What I would like to comment on is the way in which certain radical, even left-wing, theories have utilized the "field" of globalization to advance, either ironically or straightforwardly, defeatist wish-fulfilling agendas. One of the more influential is Fredric Jameson. In an essay following The Cultures of Globalization (co-edited with Masao Miyoshi) entitled "Globalization and Political Strategy", Jameson deploys a modified Althusserian optic to disperse the totality of globalization into five autonomous levels: the technological, the political, the cultural, the economic, and the social. With his usual erudition, Jameson seeks to demonstrate the ultimate cohesion of the extant descriptions of globalization in order to articulate a politics of resistance. On what axis of political efficacy will Jameson articulate these manifold levels? 

Although Jameson claims to be a Marxist, his is a singularly revisionist one, to say the least. Clearly he does not believe that capital accumulation nor the competition to extract maximum surplus value, is the key motive in explaining the process of globalization—in general, globalization denotes the deepened and extensive linkages, interconnections or interdependencies between states and societies, the beginning of a cosmopolitan world society (McGrew). Wasn't this already foreseen by Marx and Engels in 1848, when they forecast "intercourse in every direction, universal interdependence of nations" as a result of the ceaseless development of the productive forces in capitalism (The Communist Manifesto 8)? In any case, Jameson considers the US "propagation of the free market" only as one policy among others (such as the propagation of human rights and American-style electoral democracy, etc., which he borrows from Samuel Huntington's notion of a three-pronged US strategy). Jameson does not discuss such matters as global labor arbitrage (in which high-wage jobs in the developed world are eliminated in favor of low-wage jobs in the South), nor the "dark" side of globalization which includes, for mainstream thought, "terrorism, nuclear proliferation, infectious disease, protectionism, and global climate change" (Haas). Jameson then reduces the political question—what he calls the anxiety over imperialism—to "nationalism", which for him is not political nor economic, but really cultural.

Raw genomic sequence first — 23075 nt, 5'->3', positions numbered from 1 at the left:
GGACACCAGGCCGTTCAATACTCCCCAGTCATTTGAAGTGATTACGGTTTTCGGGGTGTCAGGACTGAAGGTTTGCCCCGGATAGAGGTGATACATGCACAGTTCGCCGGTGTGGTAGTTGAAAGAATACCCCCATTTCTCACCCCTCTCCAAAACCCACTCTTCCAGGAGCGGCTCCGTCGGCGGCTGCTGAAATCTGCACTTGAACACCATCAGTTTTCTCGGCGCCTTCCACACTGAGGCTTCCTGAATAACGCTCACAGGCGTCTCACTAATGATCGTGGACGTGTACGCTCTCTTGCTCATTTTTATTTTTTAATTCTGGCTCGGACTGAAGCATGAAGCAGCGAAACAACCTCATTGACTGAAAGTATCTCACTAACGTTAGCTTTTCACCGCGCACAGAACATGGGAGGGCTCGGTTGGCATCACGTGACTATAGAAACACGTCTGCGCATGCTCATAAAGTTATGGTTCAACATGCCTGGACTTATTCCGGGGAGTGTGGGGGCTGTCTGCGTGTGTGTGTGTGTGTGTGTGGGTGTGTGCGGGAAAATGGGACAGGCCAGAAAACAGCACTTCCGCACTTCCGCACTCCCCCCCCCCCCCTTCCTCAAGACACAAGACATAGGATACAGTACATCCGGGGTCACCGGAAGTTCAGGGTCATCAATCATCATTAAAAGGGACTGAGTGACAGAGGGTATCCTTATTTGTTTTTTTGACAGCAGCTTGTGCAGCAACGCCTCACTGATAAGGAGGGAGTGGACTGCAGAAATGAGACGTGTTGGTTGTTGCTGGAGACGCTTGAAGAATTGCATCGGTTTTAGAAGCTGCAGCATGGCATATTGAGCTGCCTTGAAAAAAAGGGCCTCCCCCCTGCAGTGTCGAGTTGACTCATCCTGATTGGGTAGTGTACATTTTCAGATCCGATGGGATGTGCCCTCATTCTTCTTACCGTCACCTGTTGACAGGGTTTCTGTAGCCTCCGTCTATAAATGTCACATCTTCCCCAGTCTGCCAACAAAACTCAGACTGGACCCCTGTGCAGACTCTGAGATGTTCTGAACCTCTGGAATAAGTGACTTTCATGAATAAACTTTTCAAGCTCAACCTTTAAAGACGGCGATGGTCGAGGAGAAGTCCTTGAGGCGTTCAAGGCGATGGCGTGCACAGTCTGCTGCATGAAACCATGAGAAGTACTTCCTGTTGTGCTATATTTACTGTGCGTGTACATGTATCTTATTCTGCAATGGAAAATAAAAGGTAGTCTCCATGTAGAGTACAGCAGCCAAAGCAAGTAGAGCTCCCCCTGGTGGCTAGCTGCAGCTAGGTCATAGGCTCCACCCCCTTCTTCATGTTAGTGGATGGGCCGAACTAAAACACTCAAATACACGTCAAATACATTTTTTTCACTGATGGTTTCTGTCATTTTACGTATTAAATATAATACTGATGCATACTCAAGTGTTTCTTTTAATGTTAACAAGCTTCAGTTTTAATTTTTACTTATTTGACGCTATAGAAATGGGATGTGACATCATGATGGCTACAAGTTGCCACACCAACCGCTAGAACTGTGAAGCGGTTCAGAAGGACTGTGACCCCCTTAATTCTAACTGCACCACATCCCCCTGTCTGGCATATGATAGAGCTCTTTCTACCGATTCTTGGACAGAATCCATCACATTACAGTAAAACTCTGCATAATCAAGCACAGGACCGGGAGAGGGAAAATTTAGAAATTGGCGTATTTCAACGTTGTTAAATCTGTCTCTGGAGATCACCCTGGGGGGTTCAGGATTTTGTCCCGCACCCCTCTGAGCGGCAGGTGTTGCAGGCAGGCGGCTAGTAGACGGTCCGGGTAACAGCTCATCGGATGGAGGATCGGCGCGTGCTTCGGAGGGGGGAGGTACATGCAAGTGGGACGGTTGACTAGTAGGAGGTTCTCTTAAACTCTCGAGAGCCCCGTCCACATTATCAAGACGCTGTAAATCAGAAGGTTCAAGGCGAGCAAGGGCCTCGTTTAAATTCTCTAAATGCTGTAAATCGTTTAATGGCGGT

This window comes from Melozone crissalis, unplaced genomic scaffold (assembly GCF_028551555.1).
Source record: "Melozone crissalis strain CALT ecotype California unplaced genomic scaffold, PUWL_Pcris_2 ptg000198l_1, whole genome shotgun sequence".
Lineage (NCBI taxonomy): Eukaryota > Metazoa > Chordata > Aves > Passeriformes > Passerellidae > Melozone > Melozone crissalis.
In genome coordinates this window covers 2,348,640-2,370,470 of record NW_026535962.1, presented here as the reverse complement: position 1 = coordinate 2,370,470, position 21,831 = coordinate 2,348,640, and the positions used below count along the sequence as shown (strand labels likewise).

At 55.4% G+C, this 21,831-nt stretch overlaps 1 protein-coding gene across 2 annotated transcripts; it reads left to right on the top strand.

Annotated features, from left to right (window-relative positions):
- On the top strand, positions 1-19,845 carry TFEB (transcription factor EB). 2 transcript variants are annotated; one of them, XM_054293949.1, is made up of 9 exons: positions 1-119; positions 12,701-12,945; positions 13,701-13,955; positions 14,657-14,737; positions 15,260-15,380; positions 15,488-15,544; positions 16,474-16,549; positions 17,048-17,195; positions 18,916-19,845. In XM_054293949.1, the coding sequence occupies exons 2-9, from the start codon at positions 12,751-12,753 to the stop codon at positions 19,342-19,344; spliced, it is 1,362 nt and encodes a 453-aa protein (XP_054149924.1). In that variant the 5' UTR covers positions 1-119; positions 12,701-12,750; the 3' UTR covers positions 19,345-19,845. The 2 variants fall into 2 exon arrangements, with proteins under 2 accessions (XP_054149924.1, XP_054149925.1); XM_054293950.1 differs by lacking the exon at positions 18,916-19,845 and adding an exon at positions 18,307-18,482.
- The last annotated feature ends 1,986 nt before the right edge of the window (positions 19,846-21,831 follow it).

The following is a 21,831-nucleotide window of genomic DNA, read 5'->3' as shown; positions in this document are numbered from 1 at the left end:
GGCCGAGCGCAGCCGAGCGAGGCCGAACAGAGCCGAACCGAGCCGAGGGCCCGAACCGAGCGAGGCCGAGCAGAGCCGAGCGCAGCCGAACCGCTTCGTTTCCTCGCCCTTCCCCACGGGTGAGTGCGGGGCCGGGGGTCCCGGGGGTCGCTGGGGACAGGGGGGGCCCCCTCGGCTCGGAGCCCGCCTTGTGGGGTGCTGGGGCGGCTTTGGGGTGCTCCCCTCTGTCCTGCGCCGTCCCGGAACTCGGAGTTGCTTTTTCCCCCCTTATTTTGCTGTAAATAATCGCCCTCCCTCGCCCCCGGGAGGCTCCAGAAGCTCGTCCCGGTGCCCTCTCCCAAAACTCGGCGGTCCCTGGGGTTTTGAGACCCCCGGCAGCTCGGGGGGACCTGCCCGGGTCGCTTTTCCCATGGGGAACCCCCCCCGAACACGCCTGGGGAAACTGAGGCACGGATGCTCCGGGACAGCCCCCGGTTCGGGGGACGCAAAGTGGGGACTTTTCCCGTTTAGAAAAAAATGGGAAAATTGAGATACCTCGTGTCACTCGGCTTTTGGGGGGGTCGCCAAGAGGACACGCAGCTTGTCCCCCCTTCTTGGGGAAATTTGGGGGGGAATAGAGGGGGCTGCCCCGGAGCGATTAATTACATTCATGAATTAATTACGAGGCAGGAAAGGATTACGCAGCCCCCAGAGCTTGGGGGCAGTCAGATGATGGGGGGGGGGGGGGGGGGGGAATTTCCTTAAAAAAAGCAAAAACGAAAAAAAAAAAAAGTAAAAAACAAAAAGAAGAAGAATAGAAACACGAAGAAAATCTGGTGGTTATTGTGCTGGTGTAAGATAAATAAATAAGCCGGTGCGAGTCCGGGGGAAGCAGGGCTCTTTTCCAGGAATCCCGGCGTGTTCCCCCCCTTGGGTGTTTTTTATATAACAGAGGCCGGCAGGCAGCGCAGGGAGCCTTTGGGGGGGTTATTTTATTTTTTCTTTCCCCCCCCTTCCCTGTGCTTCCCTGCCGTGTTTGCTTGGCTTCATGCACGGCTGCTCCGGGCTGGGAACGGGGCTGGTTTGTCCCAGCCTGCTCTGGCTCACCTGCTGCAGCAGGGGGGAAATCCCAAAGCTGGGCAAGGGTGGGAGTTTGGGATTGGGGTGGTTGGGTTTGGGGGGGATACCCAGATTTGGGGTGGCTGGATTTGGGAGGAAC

Jameson then resorts to a psychological analysis of anxieties over globalization construed as a process of homogenization and centralization. The ethnic or nationalist response to the standardization of world culture, in fact the Americanization of every culture, is a symptom which masks an underlying fear: "that specifically ethno-national ways of life will themselves be destroyed" (51). But even before you have registered your caveat, Jameson confronts us with ambiguities hobbling the resistance to U.S. cultural imperialism, what he calls "antinomy of political correctness" comprised of incommensurable "strategies of representation" meant to paralyze the grumbling Mexican or Chinese workers exploited by Nike, Wal-Mart, etc.